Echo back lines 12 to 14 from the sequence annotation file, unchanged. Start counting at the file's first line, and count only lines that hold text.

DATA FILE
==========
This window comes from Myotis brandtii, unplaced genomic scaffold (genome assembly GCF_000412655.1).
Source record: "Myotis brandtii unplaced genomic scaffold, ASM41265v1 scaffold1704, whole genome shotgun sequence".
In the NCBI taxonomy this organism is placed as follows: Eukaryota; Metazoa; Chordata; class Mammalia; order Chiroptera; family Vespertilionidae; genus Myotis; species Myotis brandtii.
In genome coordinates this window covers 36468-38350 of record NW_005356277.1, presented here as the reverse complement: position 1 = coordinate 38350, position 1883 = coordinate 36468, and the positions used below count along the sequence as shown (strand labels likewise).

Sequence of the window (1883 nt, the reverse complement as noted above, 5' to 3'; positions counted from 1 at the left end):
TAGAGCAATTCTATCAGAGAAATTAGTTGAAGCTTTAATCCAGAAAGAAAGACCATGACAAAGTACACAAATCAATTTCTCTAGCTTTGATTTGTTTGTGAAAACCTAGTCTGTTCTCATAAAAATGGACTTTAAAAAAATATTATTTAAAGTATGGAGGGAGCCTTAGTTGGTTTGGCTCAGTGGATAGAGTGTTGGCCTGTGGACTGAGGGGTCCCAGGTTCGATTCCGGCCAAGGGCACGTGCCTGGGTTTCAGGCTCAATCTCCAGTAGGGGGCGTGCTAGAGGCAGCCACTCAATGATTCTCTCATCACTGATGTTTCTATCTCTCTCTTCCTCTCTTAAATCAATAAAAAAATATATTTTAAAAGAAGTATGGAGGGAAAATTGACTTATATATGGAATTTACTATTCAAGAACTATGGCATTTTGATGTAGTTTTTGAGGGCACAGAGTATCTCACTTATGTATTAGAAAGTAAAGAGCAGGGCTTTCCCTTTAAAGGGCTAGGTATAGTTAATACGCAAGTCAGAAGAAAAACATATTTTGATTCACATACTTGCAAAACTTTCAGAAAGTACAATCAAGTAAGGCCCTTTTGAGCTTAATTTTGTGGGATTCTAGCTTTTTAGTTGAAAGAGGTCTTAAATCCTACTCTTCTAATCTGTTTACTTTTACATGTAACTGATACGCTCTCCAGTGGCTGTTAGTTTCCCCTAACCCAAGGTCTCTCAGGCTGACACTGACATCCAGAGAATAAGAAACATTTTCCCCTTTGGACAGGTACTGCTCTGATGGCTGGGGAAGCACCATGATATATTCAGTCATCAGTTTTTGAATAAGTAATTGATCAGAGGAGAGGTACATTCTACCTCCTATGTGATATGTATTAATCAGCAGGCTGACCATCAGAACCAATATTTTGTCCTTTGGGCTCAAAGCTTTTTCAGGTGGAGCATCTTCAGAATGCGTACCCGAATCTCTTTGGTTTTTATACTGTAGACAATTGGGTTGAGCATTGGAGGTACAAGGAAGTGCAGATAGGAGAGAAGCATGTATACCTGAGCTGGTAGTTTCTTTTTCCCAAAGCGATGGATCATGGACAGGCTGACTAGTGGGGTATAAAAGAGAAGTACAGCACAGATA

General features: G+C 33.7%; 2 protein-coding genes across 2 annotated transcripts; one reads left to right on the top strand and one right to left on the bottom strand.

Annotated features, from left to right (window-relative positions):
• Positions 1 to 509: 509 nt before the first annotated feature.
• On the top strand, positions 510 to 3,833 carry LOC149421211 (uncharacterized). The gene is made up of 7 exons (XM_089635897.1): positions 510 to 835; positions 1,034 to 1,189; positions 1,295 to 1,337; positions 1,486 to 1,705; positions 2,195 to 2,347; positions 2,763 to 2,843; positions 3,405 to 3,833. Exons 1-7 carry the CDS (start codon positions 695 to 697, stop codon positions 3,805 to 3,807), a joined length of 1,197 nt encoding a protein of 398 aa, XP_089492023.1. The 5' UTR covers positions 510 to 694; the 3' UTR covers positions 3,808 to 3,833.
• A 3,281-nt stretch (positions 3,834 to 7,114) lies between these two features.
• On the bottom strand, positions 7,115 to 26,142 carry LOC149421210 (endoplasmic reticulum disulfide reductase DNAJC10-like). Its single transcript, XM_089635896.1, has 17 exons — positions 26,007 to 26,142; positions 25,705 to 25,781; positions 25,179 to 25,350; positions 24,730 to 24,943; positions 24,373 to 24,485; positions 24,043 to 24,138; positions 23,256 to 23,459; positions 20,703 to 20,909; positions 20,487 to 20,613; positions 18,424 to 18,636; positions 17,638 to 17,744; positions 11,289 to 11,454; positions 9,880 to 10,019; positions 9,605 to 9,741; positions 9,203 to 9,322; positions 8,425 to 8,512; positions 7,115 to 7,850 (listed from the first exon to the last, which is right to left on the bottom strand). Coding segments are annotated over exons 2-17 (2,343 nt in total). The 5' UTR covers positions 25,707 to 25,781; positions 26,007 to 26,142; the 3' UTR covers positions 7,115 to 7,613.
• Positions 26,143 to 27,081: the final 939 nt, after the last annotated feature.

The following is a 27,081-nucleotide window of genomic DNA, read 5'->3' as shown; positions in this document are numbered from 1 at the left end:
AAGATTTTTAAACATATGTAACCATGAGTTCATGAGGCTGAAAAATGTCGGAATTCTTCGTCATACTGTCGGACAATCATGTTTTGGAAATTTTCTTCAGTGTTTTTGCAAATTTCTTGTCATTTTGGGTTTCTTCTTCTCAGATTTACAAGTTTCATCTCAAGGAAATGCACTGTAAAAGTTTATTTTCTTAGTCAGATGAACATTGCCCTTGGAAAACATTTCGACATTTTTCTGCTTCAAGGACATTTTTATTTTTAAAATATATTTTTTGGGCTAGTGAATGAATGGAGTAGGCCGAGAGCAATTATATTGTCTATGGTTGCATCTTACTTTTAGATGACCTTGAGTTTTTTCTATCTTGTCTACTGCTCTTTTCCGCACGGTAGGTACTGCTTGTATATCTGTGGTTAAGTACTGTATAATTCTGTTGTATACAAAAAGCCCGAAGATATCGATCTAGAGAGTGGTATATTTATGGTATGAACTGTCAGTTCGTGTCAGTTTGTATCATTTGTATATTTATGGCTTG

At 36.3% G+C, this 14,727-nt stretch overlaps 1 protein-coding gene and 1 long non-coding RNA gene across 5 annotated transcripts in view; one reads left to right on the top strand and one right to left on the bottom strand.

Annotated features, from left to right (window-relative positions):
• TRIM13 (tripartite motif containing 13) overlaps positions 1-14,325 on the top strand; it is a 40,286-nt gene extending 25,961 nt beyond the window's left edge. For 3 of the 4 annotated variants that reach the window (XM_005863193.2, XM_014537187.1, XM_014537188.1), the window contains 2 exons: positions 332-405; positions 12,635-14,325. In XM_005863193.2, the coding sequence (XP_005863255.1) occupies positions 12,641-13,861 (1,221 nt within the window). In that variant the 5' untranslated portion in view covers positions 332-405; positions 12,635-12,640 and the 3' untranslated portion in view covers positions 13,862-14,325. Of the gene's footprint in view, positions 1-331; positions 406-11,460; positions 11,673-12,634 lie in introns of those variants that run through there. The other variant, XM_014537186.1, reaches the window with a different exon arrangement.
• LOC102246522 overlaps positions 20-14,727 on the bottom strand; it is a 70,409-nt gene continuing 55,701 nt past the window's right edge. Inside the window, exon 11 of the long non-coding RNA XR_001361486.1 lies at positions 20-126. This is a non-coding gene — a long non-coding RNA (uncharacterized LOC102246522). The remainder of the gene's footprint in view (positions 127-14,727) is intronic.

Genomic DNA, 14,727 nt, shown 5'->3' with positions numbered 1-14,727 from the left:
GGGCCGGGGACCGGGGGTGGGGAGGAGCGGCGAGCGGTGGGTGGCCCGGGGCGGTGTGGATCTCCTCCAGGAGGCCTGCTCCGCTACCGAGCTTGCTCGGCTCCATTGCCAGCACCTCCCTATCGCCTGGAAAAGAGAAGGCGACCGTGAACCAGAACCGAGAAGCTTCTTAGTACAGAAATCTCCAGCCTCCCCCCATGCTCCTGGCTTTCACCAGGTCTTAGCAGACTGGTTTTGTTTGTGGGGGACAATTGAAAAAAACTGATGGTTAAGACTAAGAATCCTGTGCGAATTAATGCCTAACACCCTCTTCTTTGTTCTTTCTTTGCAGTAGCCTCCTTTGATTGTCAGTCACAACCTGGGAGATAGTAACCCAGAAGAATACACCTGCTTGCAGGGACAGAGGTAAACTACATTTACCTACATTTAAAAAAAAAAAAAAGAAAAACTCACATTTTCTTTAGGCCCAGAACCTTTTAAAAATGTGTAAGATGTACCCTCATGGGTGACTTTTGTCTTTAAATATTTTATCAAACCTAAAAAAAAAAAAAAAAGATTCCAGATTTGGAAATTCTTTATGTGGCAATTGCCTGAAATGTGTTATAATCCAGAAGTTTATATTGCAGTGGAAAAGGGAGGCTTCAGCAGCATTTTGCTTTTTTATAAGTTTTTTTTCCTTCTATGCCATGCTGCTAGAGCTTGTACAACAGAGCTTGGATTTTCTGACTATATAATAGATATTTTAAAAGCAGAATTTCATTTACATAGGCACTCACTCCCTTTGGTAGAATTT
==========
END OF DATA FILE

• On the bottom strand, positions 7,115 to 26,142 carry LOC149421210 (endoplasmic reticulum disulfide reductase DNAJC10-like). Its single transcript, XM_089635896.1, has 17 exons — positions 26,007 to 26,142; positions 25,705 to 25,781; positions 25,179 to 25,350; positions 24,730 to 24,943; positions 24,373 to 24,485; positions 24,043 to 24,138; positions 23,256 to 23,459; positions 20,703 to 20,909; positions 20,487 to 20,613; positions 18,424 to 18,636; positions 17,638 to 17,744; positions 11,289 to 11,454; positions 9,880 to 10,019; positions 9,605 to 9,741; positions 9,203 to 9,322; positions 8,425 to 8,512; positions 7,115 to 7,850 (listed from the first exon to the last, which is right to left on the bottom strand). Coding segments are annotated over exons 2-17 (2,343 nt in total). The 5' UTR covers positions 25,707 to 25,781; positions 26,007 to 26,142; the 3' UTR covers positions 7,115 to 7,613.
• Positions 26,143 to 27,081: the final 939 nt, after the last annotated feature.

The following is a 27,081-nucleotide window of genomic DNA, read 5'->3' as shown; positions in this document are numbered from 1 at the left end: